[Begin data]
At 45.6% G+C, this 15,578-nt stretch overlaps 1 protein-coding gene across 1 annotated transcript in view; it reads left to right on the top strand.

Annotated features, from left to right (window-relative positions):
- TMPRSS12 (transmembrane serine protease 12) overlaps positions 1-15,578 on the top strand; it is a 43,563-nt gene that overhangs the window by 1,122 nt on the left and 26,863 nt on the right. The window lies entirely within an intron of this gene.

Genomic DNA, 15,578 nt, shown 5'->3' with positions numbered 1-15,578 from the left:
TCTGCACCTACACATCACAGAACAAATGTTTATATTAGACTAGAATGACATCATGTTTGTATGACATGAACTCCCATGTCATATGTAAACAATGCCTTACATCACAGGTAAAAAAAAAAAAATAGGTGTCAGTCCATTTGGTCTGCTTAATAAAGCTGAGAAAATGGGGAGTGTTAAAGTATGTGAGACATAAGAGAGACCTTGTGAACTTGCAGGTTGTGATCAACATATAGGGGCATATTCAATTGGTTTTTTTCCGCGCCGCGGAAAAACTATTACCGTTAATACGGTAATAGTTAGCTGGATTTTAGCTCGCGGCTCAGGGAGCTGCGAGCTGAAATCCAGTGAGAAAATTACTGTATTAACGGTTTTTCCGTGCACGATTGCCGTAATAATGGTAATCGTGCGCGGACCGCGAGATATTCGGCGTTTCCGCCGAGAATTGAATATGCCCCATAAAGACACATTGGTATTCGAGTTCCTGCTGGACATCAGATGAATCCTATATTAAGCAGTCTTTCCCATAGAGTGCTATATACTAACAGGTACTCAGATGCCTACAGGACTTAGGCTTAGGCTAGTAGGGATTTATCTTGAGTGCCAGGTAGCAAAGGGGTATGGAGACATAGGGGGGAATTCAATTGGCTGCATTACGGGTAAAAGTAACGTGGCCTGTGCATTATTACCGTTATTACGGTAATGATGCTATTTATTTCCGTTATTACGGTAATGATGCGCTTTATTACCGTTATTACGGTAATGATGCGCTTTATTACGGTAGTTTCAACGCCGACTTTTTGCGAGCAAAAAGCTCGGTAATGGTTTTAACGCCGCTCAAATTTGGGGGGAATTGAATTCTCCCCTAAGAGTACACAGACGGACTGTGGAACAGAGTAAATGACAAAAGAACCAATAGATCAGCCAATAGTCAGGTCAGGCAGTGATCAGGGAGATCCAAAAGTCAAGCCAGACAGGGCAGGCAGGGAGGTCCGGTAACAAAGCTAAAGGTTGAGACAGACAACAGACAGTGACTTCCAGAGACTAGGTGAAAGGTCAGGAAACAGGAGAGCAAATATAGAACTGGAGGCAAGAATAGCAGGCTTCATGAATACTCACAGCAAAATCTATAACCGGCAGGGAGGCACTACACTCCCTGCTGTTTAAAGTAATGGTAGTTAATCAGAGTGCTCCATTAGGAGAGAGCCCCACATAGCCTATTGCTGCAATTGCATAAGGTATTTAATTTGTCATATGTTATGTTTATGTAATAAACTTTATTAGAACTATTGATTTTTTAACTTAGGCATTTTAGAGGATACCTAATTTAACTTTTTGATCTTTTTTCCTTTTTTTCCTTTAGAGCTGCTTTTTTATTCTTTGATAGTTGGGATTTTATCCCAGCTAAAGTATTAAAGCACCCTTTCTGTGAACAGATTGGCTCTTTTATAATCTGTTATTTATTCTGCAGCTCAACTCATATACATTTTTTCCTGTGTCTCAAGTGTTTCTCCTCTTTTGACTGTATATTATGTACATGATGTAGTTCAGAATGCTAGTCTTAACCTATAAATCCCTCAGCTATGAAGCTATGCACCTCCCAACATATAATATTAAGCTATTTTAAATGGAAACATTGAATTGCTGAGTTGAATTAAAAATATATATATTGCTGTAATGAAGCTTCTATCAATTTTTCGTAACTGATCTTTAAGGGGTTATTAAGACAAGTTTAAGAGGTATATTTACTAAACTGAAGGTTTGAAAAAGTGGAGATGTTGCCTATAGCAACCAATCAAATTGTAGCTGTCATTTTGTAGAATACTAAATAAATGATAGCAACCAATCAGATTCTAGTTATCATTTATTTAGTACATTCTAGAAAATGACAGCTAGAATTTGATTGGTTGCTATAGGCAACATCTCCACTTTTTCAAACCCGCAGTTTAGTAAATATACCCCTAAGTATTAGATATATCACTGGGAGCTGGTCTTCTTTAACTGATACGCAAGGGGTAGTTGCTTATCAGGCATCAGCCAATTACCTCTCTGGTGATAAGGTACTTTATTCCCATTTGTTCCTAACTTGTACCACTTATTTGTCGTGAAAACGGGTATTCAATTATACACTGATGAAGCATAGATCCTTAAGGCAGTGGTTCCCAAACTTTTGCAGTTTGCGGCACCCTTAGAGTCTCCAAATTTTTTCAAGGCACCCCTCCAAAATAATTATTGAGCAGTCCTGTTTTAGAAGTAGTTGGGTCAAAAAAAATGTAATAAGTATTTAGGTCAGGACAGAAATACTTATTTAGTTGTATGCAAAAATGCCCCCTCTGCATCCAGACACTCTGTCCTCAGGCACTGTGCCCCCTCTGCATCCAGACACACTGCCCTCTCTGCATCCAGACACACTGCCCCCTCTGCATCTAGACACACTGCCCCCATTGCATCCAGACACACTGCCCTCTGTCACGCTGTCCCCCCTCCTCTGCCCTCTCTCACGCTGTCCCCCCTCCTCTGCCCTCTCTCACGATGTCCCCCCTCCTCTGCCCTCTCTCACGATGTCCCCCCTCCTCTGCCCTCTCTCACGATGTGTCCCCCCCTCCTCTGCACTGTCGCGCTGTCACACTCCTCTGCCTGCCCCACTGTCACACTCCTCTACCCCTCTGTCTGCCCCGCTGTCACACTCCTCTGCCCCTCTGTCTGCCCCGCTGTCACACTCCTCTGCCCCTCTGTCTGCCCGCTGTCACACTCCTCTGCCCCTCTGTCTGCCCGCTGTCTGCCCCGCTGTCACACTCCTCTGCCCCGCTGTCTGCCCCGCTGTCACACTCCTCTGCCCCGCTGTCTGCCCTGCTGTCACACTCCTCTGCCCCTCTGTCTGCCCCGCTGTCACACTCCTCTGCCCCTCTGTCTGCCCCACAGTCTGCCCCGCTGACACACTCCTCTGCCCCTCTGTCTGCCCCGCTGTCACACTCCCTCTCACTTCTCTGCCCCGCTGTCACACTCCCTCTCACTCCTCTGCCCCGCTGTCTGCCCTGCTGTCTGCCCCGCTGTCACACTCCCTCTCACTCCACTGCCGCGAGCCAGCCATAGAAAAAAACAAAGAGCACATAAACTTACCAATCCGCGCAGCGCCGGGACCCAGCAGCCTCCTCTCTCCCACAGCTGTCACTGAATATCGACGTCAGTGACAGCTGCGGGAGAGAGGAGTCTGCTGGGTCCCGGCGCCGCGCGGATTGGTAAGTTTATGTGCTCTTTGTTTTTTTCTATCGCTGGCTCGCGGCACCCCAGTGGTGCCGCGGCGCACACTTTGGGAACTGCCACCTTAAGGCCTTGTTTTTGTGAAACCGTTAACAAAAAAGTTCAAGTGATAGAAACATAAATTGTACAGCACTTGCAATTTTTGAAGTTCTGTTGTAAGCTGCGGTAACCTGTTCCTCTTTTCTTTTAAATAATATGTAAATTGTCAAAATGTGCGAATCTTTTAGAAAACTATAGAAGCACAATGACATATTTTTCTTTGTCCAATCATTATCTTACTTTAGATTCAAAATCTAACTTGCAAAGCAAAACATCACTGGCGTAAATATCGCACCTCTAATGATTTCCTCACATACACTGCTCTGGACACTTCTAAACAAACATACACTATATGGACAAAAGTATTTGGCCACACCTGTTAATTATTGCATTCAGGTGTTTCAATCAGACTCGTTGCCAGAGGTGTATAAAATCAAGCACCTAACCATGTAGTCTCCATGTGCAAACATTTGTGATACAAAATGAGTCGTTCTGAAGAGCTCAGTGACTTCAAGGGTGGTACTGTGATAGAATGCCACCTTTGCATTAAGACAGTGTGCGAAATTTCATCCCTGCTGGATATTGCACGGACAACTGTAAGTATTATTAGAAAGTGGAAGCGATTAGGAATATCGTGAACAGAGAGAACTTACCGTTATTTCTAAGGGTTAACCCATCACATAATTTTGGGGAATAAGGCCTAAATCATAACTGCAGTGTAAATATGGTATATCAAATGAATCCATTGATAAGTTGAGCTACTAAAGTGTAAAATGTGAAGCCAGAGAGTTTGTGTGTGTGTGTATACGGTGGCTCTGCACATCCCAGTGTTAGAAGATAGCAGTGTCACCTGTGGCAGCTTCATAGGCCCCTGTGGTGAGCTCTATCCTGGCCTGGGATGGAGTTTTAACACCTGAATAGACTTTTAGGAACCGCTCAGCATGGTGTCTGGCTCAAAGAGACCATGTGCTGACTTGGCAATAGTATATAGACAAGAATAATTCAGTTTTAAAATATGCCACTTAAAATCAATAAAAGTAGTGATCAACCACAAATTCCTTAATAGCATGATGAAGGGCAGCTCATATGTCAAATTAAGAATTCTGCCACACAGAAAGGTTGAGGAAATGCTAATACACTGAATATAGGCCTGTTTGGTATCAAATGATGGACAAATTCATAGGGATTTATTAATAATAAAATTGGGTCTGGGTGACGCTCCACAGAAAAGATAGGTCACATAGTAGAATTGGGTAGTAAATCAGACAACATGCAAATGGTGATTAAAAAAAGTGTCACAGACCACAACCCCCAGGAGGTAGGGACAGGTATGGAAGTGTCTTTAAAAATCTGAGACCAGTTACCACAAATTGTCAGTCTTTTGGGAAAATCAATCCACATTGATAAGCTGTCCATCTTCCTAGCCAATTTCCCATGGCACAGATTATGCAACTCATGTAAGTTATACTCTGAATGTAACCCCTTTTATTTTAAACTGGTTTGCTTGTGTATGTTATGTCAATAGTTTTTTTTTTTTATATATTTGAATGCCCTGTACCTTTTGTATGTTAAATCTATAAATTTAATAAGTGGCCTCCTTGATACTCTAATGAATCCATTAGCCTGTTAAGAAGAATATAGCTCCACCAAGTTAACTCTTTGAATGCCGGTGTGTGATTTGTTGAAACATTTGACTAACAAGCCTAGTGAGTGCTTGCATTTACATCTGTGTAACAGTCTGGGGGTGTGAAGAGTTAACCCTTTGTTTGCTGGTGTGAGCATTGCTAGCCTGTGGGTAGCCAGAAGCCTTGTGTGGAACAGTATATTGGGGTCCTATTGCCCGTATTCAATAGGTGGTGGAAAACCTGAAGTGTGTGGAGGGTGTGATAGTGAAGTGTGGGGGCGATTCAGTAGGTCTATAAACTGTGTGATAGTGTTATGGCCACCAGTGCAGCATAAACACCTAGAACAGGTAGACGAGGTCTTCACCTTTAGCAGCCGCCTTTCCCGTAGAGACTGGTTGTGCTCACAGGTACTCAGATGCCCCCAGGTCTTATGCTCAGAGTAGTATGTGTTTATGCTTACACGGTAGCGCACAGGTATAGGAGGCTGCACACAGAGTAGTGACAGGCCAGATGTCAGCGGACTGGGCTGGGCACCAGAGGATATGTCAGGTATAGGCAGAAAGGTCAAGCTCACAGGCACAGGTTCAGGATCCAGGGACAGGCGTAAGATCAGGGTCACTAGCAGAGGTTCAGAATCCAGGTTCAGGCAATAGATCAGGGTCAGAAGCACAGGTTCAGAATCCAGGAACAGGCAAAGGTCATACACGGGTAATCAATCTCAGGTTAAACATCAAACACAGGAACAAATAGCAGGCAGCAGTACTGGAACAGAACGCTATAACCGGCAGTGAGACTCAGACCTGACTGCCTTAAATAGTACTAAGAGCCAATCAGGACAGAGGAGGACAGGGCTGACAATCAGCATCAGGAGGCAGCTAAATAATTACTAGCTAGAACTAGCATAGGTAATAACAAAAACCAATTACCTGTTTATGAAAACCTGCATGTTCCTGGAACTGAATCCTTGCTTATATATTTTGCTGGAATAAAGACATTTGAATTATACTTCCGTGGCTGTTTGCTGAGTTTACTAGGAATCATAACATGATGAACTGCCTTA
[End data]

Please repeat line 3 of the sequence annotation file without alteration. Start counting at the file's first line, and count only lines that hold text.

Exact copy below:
- TMPRSS12 (transmembrane serine protease 12) overlaps positions 1-15,578 on the top strand; it is a 43,563-nt gene that overhangs the window by 1,122 nt on the left and 26,863 nt on the right. The window lies entirely within an intron of this gene.